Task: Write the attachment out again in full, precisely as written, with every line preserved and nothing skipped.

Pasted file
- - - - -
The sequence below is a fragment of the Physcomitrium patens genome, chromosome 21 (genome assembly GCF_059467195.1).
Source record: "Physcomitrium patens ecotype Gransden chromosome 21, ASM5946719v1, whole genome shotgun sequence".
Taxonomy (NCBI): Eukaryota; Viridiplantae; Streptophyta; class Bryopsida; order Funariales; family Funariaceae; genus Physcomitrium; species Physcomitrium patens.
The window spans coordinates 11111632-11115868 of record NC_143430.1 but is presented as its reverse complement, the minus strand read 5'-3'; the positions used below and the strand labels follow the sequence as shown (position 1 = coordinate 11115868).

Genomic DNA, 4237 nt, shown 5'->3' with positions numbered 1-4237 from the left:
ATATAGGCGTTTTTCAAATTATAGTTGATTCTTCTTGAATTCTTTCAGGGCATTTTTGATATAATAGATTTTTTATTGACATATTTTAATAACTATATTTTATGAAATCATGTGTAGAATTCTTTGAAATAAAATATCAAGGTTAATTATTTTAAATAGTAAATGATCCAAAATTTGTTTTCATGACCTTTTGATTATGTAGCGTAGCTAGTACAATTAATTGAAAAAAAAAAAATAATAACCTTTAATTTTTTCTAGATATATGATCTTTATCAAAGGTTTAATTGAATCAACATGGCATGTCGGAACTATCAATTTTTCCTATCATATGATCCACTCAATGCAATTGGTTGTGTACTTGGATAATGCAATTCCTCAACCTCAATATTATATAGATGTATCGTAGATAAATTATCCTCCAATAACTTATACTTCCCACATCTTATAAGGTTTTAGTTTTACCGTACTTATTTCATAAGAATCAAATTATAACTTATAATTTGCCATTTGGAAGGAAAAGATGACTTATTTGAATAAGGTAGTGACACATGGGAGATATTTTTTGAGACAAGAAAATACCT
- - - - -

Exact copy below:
The sequence below is a fragment of the Physcomitrium patens genome, chromosome 21 (genome assembly GCF_059467195.1).
Source record: "Physcomitrium patens ecotype Gransden chromosome 21, ASM5946719v1, whole genome shotgun sequence".
Taxonomy (NCBI): Eukaryota; Viridiplantae; Streptophyta; class Bryopsida; order Funariales; family Funariaceae; genus Physcomitrium; species Physcomitrium patens.
The window spans coordinates 11111632-11115868 of record NC_143430.1 but is presented as its reverse complement, the minus strand read 5'-3'; the positions used below and the strand labels follow the sequence as shown (position 1 = coordinate 11115868).

Genomic DNA, 4237 nt, shown 5'->3' with positions numbered 1-4237 from the left:
ATATAGGCGTTTTTCAAATTATAGTTGATTCTTCTTGAATTCTTTCAGGGCATTTTTGATATAATAGATTTTTTATTGACATATTTTAATAACTATATTTTATGAAATCATGTGTAGAATTCTTTGAAATAAAATATCAAGGTTAATTATTTTAAATAGTAAATGATCCAAAATTTGTTTTCATGACCTTTTGATTATGTAGCGTAGCTAGTACAATTAATTGAAAAAAAAAAAATAATAACCTTTAATTTTTTCTAGATATATGATCTTTATCAAAGGTTTAATTGAATCAACATGGCATGTCGGAACTATCAATTTTTCCTATCATATGATCCACTCAATGCAATTGGTTGTGTACTTGGATAATGCAATTCCTCAACCTCAATATTATATAGATGTATCGTAGATAAATTATCCTCCAATAACTTATACTTCCCACATCTTATAAGGTTTTAGTTTTACCGTACTTATTTCATAAGAATCAAATTATAACTTATAATTTGCCATTTGGAAGGAAAAGATGACTTATTTGAATAAGGTAGTGACACATGGGAGATATTTTTTGAGACAAGAAAATACCT